Small businesses and people in Nepal will have better access to financing, with IFC’s broader strategy for small and medium enterprises (SMEs) aiming to reach over 30,000 SMEs by 2023 while helping to improve inclusiveness, competitiveness, and sustainability of the financial sector in the country.
IFC is investing $45 million in the nation’s recovering financial sector as part of a wider SME strategy, which aims to help spur a greater range of financial products and services such as psychometric scoring solutions and payment systems reforms. At the same time, IFC is also extending a trade finance facility as part of Global Trade Finance Program (GTFP), which includes a special provision for green trade financing. This is the first Green GTFP for IFC globally.
“The COVID-19 pandemic has had a massive impact on Nepal’s small and medium sized enterprises, a key pillar of the country’s economy. As these businesses need urgent attention, IFC’s investments will help show that SME lending is both viable and sustainable. We are optimistic it will lead to an increase in overall banking credit for these businesses, allowing SMEs to grow and accelerate recovery in Nepal,” said Allen Forlemu, IFC’s Regional Industry Director for Financial Institutions Group.
SMEs are the growth engine of Nepal’s economy, employing 1.8 million people and contributing around 22 percent of the gross domestic product (GDP). Yet, access to finance is a major constraint for 44 percent of SMEs, especially small and women-owned firms in remote areas, with the finance gap estimated to be at $2.9 billion. With limited financing facilities, small business owners in Nepal are forced to operate on a cash basis. As a result, they struggle to grow given the massive gap between the financing they need and the funds they can currently access.
In response, in this fiscal year, IFC provided a $20 million loan to Sanima Bank—one of Nepal’s youngest and fastest-growing commercial bank—and $25 million in NMB Bank Limited, a premier bank in the country. This is the third investment in NMB Bank in the last four years. These fundings will allow the banks to on-lend to hundreds of SMEs, expanding their outreach to these businesses in rural areas, and creating thousands of jobs.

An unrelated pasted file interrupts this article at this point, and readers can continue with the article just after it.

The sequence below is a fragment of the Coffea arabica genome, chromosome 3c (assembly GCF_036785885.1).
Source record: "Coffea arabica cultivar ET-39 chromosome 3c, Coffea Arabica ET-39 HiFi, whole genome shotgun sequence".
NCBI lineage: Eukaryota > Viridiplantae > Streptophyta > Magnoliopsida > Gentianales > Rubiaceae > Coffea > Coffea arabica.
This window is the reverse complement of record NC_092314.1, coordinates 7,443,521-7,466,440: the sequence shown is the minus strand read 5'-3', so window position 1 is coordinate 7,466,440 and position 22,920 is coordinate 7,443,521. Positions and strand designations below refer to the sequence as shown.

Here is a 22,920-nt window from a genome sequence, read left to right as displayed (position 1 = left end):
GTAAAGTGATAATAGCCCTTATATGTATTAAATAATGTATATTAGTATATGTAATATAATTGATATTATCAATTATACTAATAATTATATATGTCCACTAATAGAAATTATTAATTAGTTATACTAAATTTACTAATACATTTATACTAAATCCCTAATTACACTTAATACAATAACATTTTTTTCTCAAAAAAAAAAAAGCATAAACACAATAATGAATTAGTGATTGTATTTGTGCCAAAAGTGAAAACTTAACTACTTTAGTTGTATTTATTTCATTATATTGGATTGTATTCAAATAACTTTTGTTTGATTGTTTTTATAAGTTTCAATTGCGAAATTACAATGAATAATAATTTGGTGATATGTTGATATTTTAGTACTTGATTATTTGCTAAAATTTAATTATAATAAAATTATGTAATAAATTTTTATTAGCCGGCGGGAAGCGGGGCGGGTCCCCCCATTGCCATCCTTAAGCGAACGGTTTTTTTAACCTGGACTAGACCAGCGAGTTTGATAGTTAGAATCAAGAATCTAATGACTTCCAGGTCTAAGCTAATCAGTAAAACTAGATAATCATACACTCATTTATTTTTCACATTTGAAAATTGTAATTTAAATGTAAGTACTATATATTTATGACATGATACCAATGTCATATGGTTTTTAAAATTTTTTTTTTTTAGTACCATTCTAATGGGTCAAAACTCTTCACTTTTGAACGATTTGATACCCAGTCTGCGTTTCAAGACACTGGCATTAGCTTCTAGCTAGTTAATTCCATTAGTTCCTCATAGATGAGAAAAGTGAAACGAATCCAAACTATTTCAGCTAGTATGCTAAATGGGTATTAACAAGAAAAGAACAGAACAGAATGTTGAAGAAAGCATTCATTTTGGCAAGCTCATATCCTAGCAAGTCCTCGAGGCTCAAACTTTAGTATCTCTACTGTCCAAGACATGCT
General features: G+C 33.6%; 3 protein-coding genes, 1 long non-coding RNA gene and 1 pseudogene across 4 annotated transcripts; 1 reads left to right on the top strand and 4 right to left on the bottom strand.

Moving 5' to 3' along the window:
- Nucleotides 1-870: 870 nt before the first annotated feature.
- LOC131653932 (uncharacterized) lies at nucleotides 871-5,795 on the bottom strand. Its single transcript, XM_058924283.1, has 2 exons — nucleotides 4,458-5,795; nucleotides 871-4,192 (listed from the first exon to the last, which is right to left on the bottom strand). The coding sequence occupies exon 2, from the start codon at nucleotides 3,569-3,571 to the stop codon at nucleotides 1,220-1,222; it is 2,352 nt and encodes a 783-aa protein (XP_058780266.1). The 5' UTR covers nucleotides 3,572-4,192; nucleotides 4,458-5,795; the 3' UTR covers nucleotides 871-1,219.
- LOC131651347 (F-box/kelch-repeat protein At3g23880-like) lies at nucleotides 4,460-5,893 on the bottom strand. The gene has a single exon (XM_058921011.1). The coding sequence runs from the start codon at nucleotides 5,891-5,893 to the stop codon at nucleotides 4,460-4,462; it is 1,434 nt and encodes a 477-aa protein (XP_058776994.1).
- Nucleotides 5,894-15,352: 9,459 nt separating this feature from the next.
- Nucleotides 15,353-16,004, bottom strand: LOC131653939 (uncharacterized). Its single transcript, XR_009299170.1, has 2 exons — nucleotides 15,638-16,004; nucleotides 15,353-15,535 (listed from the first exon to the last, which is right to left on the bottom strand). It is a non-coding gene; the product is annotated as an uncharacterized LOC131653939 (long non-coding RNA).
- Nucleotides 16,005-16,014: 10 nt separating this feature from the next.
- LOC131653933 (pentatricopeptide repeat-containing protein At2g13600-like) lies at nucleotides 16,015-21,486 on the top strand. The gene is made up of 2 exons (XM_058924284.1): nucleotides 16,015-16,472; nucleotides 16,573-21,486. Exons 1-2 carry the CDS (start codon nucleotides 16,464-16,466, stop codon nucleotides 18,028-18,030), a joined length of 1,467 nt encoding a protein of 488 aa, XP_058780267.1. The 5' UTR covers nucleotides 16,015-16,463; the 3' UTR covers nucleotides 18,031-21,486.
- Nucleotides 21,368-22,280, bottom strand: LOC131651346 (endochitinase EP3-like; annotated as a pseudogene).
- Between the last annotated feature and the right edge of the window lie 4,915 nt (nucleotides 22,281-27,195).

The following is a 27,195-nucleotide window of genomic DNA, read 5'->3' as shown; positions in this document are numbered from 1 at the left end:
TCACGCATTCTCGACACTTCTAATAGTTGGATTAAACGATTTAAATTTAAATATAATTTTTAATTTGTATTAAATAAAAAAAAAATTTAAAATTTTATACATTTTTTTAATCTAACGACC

Developing economies like Nepal also face a shortage of trade finance, which is why IFC is providing support to Global IME Bank Limited—the second largest commercial bank in Nepal by total assets—under the GTFP.
“The current financing model of banks for SMEs still relies on lengthy credit processes and high collateral requirements. As a result, smaller businesses continue to be underserved, impacting their growth potential,” said Hector Gomez Ang, IFC’s Regional Director for South Asia. “Given the scenario, IFC’s support to leading financial institutions in the country will contribute to strengthening the small business ecosystem, creating jobs and revving up the economy.”
Nepal is a priority country for IFC, with efforts focused on boosting inclusive and sustained growth—including energy and infrastructure development and helping deal with the impacts of the COVID-19 pandemic. IFC has been investing in Nepal since 1975—creating opportunities where it is needed the most. As of June 2022, IFC’s outstanding committed portfolio in Nepal is about $600 million.
IFC—a member of the World Bank Group—is the largest global development institution focused on the private sector in emerging markets. We work in more than 100 countries, using our capital, expertise, and influence to create markets and opportunities in developing countries. In fiscal year 2021, IFC committed a record $31.5 billion to private companies and financial institutions in developing countries, leveraging the power of the private sector to end extreme poverty and boost shared prosperity as economies grapple with the impacts of the COVID-19 pandemic.